David Duchene Garzon

David Duchene Garzon says: “Identifying infected animals as early as possible allows us to minimize the spread of a pathogen and even prevent a pandemic. At the moment, we can only make sure that an
animal is infected by costly laboratory analysis. This is problematic for livestock and wildlife given the limited funds that can be spent on each animal, yet these settings are the most common source of dangerous pathogens to humans. Surprisingly, video data is not yet being used for identifying infected animals, despite great strides in video analysis in recent years.

This project will cover this gap and improve our ability to halt epidemics in their tracks. A broad range of animals will be filmed, and their behavior will be compared with their blood tests. Whether infected or not, each recording will help train computers, which will inform us about how pathogens can drive behaviour. A free app will then be developed for companies, governments, and lay people to detect infected animals at a minimal cost.”

Mathias Spliid Heltberg

Mathias Spliid Heltberg says: “Modern data analysis has transformed how we study life’s complexities. My proposal merges different ways to study the complex machinery of living cells, and by developing new algorithms and applying advanced methods to analyze the data, I aim to obtain new levels of details of the physical mechanisms in the cell.

When we look into the center of a cell, we see proteins gathered in small droplets and showing waves in their concentration profile. To understand how this can emerge, we are using new tools to analyze data and develop new ways to obtain more information from the experiments. With this, the hope is to reveal how droplets and oscillations interact and understand how this can impact cellular function. Last year, I discovered that DNA repair is guided by formation of droplets and oscillations in the concentration of proteins, and with new data analysis I hope to advance this hypothesis. Put in simple terms, my group will use data analysis to solve a puzzle: how cells orchestrate resources in space and time to complete fundamental tasks.”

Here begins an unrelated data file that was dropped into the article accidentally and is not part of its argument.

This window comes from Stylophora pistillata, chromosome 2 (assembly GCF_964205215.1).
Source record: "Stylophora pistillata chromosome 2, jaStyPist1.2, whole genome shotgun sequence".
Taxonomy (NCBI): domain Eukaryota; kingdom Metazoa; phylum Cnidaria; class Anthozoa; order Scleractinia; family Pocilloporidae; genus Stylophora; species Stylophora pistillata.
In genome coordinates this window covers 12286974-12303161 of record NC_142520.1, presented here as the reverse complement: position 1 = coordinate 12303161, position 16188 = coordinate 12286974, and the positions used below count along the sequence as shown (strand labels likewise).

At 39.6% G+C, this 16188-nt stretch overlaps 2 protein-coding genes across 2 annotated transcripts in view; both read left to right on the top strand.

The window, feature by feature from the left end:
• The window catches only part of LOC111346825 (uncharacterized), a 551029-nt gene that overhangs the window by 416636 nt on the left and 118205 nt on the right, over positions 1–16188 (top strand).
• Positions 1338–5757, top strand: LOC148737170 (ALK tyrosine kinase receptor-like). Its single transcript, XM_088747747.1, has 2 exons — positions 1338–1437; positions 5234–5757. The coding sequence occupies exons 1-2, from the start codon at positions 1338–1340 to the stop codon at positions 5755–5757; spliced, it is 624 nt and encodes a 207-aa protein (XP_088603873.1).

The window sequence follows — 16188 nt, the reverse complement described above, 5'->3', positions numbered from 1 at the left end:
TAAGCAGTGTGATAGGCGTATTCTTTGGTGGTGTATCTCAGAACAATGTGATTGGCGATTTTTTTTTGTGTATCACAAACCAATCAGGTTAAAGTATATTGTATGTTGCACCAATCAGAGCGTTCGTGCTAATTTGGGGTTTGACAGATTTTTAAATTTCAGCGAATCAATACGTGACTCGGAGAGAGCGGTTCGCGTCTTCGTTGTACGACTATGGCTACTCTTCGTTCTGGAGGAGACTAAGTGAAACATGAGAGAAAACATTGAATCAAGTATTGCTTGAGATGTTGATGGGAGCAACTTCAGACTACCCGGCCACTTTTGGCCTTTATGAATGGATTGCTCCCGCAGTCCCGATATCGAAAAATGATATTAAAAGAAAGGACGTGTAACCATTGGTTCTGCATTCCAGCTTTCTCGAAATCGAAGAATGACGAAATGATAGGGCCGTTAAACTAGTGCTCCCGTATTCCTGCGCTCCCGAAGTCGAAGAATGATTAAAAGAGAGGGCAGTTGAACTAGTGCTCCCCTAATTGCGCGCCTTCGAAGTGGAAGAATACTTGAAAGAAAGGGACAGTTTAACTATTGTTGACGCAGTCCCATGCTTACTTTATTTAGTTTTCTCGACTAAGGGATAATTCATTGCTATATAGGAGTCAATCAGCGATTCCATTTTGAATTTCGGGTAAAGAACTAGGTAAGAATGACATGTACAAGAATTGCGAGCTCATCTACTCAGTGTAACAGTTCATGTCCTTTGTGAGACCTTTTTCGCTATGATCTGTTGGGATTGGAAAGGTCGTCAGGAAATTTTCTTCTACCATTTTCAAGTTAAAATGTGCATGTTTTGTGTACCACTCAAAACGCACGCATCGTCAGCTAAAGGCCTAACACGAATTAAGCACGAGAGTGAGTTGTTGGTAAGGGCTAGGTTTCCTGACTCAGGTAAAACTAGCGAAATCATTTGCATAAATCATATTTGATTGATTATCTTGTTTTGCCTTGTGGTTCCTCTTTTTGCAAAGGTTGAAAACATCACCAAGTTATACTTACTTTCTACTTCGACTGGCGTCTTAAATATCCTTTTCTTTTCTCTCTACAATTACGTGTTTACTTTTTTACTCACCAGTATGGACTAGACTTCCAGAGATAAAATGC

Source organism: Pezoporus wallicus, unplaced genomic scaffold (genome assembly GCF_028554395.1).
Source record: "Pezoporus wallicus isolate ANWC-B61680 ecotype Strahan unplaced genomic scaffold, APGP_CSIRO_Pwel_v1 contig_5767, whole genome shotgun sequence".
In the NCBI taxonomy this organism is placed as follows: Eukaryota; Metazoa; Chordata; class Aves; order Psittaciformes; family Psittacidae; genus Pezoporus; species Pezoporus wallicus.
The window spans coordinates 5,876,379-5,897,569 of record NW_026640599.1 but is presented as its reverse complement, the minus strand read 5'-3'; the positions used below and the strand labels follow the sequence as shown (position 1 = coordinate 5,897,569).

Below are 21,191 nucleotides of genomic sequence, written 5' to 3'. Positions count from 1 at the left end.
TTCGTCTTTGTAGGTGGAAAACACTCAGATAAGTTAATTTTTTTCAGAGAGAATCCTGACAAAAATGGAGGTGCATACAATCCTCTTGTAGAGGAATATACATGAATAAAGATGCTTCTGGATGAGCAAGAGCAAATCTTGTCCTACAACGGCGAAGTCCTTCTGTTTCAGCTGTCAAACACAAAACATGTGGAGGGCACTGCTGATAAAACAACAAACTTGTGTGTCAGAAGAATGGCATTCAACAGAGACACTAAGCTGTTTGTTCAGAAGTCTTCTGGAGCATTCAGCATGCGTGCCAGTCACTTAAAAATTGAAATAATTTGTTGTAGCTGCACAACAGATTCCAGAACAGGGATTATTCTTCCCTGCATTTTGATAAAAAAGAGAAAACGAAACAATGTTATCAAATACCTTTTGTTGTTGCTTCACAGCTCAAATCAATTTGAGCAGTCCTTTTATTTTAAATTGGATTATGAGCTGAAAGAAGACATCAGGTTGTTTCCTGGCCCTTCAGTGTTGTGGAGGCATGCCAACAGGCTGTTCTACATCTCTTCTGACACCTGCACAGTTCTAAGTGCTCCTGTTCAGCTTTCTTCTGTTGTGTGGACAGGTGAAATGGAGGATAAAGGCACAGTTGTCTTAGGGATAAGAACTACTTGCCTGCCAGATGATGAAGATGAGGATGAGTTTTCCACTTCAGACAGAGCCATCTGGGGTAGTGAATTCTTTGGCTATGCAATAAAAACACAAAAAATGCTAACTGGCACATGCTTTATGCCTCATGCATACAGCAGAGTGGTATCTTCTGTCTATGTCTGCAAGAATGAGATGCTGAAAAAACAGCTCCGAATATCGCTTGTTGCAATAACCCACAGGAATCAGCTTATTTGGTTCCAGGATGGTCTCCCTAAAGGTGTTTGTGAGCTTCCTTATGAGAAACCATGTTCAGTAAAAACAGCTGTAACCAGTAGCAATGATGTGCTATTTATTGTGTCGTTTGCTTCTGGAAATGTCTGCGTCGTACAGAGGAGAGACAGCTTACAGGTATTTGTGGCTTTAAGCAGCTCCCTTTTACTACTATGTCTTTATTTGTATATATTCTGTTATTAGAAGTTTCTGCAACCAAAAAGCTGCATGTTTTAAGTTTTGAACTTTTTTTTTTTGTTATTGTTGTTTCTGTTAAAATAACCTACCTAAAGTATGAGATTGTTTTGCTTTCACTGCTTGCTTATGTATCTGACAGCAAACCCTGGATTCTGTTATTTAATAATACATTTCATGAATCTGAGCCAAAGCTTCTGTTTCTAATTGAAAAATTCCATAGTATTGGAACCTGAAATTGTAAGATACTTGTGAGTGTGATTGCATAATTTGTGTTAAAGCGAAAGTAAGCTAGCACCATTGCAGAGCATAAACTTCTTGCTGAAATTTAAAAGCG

Josefine Bohr Brask

Josefine Bohr Brask says: “Social networks describe the pattern of social connections between individuals in a population. For example, the friendships among children in a school class, the grouping patterns within a dolphin population, and the grooming interactions within a group of chimpanzees, can all be described as a social network, where each node is an individual and the links are their social connections.

Social networks play an important role in the lives of both humans and non-human animals. The structure of the networks affect the spread of disease and information, and the social connectedness of individuals affect their health, well-being and survival. Social networks are therefore of great scientific interest.

A key question about social networks is how the complex structures arise from the behavioural strategies that individuals use to select their social partners. Answering this question is essential for understanding social systems, and for predicting their reaction to future societal and environmental challenges.

In this project, we develop and use new computational methods for the study of networks, within two main methodological regimes: statistical analysis of network data, and simulation of networks via computer algorithms (generative network modelling). Our aim with this is to advance the study of networks and our understanding of the emergence of social network structures.”

Kristian Thijssen